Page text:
A PARLIAMENTARY candidate for North Shropshire has accused a leading farming union of political bias after he was excluded from a pre-election debate.
Green Party representative Duncan Kerr was the only North Shropshire candidate not invited to attend a hustings event organised by the National Farmers Union in early April.
The event saw the county’s farming community question politicians on rural matters and agricultural policies ahead of Thursday’s General Election.
Mr Kerr said: “I think its regrettable that NFU members were denied the chance to hear the Green Party’s policies and I think it’s unfair that we were excluded in this way.
“Since the event I’ve been contacted by many farmers who have asked for me to explain our policies on things like badger culling, milk pricing and fracking.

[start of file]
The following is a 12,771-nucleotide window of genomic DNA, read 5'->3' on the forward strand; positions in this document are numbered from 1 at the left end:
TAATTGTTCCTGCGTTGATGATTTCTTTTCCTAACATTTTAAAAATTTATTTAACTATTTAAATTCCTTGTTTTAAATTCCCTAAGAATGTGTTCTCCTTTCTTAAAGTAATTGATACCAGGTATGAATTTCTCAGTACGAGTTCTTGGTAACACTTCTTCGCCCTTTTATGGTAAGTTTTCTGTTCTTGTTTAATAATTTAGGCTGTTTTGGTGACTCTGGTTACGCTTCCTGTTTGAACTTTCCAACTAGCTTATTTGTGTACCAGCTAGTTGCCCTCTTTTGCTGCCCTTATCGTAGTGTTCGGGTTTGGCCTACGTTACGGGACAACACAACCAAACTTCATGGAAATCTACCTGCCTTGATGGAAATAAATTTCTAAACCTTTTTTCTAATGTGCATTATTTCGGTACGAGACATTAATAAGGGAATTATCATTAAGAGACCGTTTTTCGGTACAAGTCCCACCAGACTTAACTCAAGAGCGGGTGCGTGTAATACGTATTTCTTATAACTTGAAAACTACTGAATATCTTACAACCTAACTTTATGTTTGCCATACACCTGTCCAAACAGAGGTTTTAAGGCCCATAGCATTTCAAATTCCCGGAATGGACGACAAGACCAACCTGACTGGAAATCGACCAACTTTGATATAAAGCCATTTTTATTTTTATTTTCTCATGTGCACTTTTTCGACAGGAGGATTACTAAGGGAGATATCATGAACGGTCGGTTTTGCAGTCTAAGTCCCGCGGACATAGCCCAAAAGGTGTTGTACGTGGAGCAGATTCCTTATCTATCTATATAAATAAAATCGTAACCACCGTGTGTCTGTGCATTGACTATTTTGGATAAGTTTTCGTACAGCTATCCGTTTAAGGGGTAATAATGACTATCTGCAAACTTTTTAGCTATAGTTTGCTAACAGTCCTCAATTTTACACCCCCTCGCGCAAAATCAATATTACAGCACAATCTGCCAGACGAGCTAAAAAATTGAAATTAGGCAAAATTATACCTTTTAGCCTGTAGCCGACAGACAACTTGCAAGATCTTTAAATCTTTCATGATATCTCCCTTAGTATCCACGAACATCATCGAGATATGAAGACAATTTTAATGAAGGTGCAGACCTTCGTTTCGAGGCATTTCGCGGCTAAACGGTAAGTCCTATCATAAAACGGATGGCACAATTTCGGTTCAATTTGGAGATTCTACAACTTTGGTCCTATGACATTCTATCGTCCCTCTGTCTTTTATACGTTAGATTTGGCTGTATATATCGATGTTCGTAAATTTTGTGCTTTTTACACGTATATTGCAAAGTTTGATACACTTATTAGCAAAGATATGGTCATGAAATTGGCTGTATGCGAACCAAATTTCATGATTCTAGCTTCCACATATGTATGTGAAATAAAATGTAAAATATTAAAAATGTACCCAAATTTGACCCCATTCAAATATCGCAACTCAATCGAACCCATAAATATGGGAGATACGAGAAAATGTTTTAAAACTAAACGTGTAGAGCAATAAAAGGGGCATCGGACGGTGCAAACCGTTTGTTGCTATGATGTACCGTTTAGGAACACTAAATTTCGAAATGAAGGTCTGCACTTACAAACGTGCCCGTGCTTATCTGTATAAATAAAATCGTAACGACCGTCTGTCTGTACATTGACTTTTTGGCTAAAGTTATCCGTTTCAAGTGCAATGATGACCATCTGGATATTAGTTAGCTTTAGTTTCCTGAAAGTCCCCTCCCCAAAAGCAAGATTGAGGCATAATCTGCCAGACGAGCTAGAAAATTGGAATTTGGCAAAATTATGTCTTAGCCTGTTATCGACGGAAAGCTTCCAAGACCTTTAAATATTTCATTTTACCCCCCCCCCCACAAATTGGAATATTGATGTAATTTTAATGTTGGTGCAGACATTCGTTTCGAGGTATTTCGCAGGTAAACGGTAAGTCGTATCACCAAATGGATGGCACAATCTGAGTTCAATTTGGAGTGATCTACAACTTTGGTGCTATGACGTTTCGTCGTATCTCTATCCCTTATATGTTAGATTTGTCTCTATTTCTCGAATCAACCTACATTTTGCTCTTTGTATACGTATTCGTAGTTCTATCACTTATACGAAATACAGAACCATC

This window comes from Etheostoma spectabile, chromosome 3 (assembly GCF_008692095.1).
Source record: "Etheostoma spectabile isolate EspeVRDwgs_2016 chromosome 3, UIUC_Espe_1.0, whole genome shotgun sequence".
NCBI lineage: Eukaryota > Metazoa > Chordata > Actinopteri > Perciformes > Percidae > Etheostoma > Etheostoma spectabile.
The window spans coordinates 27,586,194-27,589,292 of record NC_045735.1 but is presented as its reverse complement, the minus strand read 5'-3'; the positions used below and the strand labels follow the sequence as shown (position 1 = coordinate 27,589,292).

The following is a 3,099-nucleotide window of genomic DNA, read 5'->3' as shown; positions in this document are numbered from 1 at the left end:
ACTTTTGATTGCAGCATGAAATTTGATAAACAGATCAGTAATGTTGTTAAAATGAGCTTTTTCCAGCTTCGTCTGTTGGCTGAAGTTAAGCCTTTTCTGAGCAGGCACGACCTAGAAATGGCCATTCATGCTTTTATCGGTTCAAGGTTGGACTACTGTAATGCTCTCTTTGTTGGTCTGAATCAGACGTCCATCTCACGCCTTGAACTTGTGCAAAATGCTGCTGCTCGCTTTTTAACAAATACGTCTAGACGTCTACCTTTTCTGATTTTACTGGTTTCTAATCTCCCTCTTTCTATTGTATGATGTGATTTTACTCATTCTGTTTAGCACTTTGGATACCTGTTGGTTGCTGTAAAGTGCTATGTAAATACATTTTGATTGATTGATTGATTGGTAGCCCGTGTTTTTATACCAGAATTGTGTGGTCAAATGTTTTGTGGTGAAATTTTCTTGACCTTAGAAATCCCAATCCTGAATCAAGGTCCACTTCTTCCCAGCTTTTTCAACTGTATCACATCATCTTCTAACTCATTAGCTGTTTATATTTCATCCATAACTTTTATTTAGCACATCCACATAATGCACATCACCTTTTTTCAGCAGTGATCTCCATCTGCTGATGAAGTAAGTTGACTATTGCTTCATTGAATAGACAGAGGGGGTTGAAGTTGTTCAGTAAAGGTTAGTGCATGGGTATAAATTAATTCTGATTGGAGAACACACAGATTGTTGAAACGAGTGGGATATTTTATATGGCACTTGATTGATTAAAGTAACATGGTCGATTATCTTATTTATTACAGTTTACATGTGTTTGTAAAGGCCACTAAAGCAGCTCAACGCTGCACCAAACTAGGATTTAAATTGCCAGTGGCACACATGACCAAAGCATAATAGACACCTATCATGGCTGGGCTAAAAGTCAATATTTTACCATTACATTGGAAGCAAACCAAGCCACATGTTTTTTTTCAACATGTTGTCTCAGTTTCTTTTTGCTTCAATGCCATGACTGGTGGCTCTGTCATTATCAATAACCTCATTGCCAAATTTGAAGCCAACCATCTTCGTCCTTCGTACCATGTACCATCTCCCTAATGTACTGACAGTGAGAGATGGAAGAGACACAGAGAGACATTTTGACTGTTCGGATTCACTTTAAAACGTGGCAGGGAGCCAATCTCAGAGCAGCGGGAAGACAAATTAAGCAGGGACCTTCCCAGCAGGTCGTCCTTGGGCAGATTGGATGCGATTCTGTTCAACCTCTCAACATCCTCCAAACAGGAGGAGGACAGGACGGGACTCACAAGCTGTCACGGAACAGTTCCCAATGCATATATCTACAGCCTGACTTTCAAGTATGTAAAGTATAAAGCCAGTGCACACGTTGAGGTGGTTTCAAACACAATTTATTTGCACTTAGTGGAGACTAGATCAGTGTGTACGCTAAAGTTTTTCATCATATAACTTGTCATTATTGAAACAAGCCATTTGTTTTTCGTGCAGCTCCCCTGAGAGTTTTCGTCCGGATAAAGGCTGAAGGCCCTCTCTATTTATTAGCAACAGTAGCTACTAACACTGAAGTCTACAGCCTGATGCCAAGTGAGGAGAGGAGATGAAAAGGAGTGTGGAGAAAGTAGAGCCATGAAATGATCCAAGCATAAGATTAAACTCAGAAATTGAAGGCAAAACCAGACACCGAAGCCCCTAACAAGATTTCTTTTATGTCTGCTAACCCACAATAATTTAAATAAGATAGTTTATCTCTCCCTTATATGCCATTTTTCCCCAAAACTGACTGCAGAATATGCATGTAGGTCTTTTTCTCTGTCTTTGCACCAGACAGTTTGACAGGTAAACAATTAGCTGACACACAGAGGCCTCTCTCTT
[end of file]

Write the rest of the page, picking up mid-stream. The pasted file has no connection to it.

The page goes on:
“By seeking to stifle debate the NFU has not served the best interests of its members or the community of North Shropshire.”
Mr Kerr has since contacted the NFU to query his omission from the event.
In response the NFU said that its hustings meetings are non-selective, are only open to NFU members and as such are not considered public events.
In a letter to Duncan Kerr, NFU regional director Robert Newbery wrote: “For practical reasons, we are unable to invite all prospective parliamentary candidates.
“Our aim is to ensure invites represent a reasonable variety of views, from different parts of the political spectrum.
“Of those in attendance we ensure a fair chance to answer questions and a reasonable opportunity to respond to points made by our members.
“Other factors that influence which parties are invited include the specific requests of our members in that area, where they wish to hear from a particular political party or candidate and the number of elected representatives at a local or national level (we would not automatically invite candidates from parties with less than two MPs nationally).”
Several hustings events have taken place throughout North Shropshire during the election campaign.
lELECTION SPECIAL STARTS ON PAGE 17